Pages Menu
Categories Menu

Posted in Articles by BCR, Florida Panther | 1 comment

Florida Panther Update June 19 2014

Florida Panther Update June 19 2014

 

Photos available on FWC’s Flickr site: https://flic.kr/s/aHsjxNqYsp.

Florida Panther Update 2014

 

FWC Commissioners receive Florida panther update

 

Florida Fish and Wildlife Conservation Commission (FWC) biologists provided an update at the agency’s June Commission meeting in Fort Myers regarding Florida panther research and conservation programs.

Due to the success of panther-conservation efforts over the past 40 years, the panther population has grown significantly since the 1970s, when the panther was federally listed as Endangered.

Biologists have updated their “population range estimate” to reflect an increase to 100-180 adult panthers in Florida. Based on this estimate and habitat availability, panthers likely have reached their carrying capacity south of the Caloosahatchee River.

Historically, panthers ranged throughout Florida and into seven other southeastern states. Today, most panthers are found south of the Caloosahatchee River in Florida. The FWC and partners such as the U.S. Fish and Wildlife Service are preparing for the natural expansion of the increasing population.

Because large tracts of land are needed to sustain a healthy panther population, private landowners will be crucial to range expansion.

“Due to the expansive habitat needs of the Florida panther, the continued growth of their population presents a unique challenge to the FWC and U.S. Fish and Wildlife Service,” said FWC Commissioner Liesa Priddy. “As panther range expands, impacts on private landowners will continue to increase.”

With the increasing number of panthers, there also are increasing interactions and conflicts with people. The FWC and partner agencies currently are working with landowners to address the challenges they may face in having panthers on their lands.

“We know panthers can prey upon pets and livestock, and we strive to find solutions that work for people who experience these very real losses,” said Thomas Eason, director of the FWC’s Division of Habitat and Species Conservation.

People can help with panther research by reporting sightings at FloridaPantherNet.org. Reporting observations can help FWC biologists address panther conservation needs by identifying the areas used by these large cats.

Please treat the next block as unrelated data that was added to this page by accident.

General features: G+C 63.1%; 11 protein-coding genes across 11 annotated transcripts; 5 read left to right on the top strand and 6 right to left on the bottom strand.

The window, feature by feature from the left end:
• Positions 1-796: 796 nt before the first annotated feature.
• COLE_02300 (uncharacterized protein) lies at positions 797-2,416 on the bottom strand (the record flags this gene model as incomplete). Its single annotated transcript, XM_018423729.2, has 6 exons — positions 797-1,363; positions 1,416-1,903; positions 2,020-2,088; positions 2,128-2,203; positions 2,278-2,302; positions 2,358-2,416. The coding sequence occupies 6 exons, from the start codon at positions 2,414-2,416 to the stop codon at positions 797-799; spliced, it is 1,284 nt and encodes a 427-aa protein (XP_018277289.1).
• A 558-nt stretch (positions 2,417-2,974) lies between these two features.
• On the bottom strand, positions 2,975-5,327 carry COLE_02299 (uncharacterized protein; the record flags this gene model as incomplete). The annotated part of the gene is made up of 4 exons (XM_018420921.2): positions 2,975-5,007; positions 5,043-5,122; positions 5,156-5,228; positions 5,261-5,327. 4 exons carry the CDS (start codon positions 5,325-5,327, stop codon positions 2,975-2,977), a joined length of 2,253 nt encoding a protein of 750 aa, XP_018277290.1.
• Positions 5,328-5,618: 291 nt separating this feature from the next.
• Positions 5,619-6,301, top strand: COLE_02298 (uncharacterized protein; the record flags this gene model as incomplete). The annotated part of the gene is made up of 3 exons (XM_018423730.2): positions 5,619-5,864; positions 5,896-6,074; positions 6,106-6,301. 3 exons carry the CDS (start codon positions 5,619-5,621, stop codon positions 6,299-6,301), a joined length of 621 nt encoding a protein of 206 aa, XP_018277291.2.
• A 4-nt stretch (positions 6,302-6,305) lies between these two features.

Florida residents can support panther conservation efforts by purchasing a Protect the Panther license plate, available at BuyAPlate.com. Fees from license plate sales are the primary funding source for the FWC’s research and management of Florida panthers.

To report dead or injured panthers, call the FWC’s Wildlife Alert Hotline at 888-404-FWCC (3922) or #FWC or *FWC on a cell phone.

For more information on Florida panthers go to FloridaPantherNet.org.

1 Comment

  1. What this doesn't include in the report is that in FWC's panther update presentation at their June 2014 meeting this week is that many professionals in and outside their agency feel the restoration goals for the panther are unrealistic in today's Florida albeit using different words. Verification of my claim can be had by going to myfwc.com, then clik FWC Meetings, then June meeting agenda link, then to item 12 C and then clik panther update presentation and go to pg 21 and read the text below the image, then on to pg 41 and in the right column of challenges see 5th bullet "unrealistic population goals" Nuff said about that.

    The excerpt I will paste below from a Naples News article on this mentions the human component as being difficult and I agree. The excerpt discusses paying (large) landowners N of the Caloosahatchee River to accept panthers and the associated problems they bring. Some might call that bribery but who am I to say.

    This is Ggrrreeeaaat for the big boys in the cattle business but Who is looking out for the residential home (small land) owners in the path of the panther range expansion – they own land also and will be continually dangerously threatened as they never have been when a panther population anything like SW Florida has is thrust upon them.

    Residential/Ranchette homeowners better open their eyes to what is headed their way – all they have to do is google "panther problems Collier County" and read that areas problems over the last decades.
    Hobby livestock, pets and people will be at highly increased risk and be told to not let the kids out w/o close supervision.

    Article excerpt below:

    “As the population increases, they’ll run into more conflicts with humans,” McRae said.

    To mitigate that conflict, Conservation Commission biologist Thomas Eason said the agency is exploring several programs to encourage private landowners to welcome panthers onto their land, including paying them for the loss of livestock.

    “We want to work with private landowners until panthers are seen as an asset,” he said. “The biology on panthers is the easy part. The hard part is how can we merge that biology with human psychology?"

    It's too bad news reporters usually don't get enough space to report in depth on such critically important matters.